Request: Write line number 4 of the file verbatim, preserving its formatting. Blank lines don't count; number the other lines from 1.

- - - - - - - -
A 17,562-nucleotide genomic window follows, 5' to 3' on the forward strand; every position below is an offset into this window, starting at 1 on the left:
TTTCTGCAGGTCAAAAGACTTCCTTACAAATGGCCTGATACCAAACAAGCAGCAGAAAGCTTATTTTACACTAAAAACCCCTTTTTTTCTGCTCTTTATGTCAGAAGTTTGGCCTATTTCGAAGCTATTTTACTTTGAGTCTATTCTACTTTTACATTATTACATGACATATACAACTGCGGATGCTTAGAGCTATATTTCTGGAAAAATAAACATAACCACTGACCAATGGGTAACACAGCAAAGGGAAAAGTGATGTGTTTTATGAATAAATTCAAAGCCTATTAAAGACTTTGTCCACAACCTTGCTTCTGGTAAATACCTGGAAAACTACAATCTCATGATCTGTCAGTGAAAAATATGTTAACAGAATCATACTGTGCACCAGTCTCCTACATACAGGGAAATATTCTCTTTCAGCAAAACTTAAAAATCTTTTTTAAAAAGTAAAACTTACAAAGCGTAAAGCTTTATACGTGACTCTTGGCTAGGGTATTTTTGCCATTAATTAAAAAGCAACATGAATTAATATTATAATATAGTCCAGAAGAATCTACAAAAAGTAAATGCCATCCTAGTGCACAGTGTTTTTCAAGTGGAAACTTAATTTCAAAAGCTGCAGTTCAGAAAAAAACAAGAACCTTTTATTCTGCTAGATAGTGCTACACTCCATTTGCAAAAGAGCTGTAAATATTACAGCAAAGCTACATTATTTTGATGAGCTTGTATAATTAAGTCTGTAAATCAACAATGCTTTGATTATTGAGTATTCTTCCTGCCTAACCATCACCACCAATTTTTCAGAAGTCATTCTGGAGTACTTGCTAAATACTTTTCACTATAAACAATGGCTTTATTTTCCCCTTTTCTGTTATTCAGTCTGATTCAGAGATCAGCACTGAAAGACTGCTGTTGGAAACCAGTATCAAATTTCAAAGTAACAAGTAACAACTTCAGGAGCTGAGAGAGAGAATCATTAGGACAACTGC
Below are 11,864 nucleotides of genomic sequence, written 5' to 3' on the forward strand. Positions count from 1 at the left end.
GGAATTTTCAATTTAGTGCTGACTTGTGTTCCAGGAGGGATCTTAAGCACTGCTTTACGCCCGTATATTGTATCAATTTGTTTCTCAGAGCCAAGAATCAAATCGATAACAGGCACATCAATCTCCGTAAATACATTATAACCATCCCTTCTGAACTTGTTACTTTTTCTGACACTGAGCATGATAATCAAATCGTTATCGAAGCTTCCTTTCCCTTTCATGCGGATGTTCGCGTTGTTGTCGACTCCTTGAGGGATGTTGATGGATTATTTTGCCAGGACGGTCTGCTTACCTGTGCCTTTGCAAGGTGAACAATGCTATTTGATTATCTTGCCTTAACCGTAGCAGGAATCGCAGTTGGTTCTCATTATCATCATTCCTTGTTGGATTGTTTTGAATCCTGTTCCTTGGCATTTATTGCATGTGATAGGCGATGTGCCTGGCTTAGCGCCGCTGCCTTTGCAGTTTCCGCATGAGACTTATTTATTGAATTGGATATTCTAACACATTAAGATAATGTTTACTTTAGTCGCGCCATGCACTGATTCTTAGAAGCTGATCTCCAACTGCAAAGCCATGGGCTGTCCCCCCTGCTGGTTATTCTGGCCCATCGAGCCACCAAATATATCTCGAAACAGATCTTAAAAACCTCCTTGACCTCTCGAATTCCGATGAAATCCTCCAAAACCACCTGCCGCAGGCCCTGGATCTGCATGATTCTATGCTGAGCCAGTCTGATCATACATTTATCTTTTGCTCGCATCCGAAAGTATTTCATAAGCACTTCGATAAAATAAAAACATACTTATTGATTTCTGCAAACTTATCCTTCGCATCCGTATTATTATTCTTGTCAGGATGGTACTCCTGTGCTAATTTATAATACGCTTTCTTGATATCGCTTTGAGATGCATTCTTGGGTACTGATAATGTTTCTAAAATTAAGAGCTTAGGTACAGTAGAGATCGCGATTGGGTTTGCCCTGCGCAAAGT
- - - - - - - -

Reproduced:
GGAATTTTCAATTTAGTGCTGACTTGTGTTCCAGGAGGGATCTTAAGCACTGCTTTACGCCCGTATATTGTATCAATTTGTTTCTCAGAGCCAAGAATCAAATCGATAACAGGCACATCAATCTCCGTAAATACATTATAACCATCCCTTCTGAACTTGTTACTTTTTCTGACACTGAGCATGATAATCAAATCGTTATCGAAGCTTCCTTTCCCTTTCATGCGGATGTTCGCGTTGTTGTCGACTCCTTGAGGGATGTTGATGGATTATTTTGCCAGGACGGTCTGCTTACCTGTGCCTTTGCAAGGTGAACAATGCTATTTGATTATCTTGCCTTAACCGTAGCAGGAATCGCAGTTGGTTCTCATTATCATCATTCCTTGTTGGATTGTTTTGAATCCTGTTCCTTGGCATTTATTGCATGTGATAGGCGATGTGCCTGGCTTAGCGCCGCTGCCTTTGCAGTTTCCGCATGAGACTTATTTATTGAATTGGATATTCTAACACATTAAGATAATGTTTACTTTAGTCGCGCCATGCACTGATTCTTAGAAGCTGATCTCCAACTGCAAAGCCATGGGCTGTCCCCCCTGCTGGTTATTCTGGCCCATCGAGCCACCAAATATATCTCGAAACAGATCTTAAAAACCTCCTTGACCTCTCGAATTCCGATGAAATCCTCCAAAACCACCTGCCGCAGGCCCTGGATCTGCATGATTCTATGCTGAGCCAGTCTGATCATACATTTATCTTTTGCTCGCATCCGAAAGTATTTCATAAGCACTTCGATAAAATAAAAACATACTTATTGATTTCTGCAAACTTATCCTTCGCATCCGTATTATTATTCTTGTCAGGATGGTACTCCTGTGCTAATTTATAATACGCTTTCTTGATATCGCTTTGAGATGCATTCTTGGGTACTGATAATGTTTCTAAAATTAAGAGCTTAGGTACAGTAGAGATCGCGATTGGGTTTGCCCTGCGCAAAGT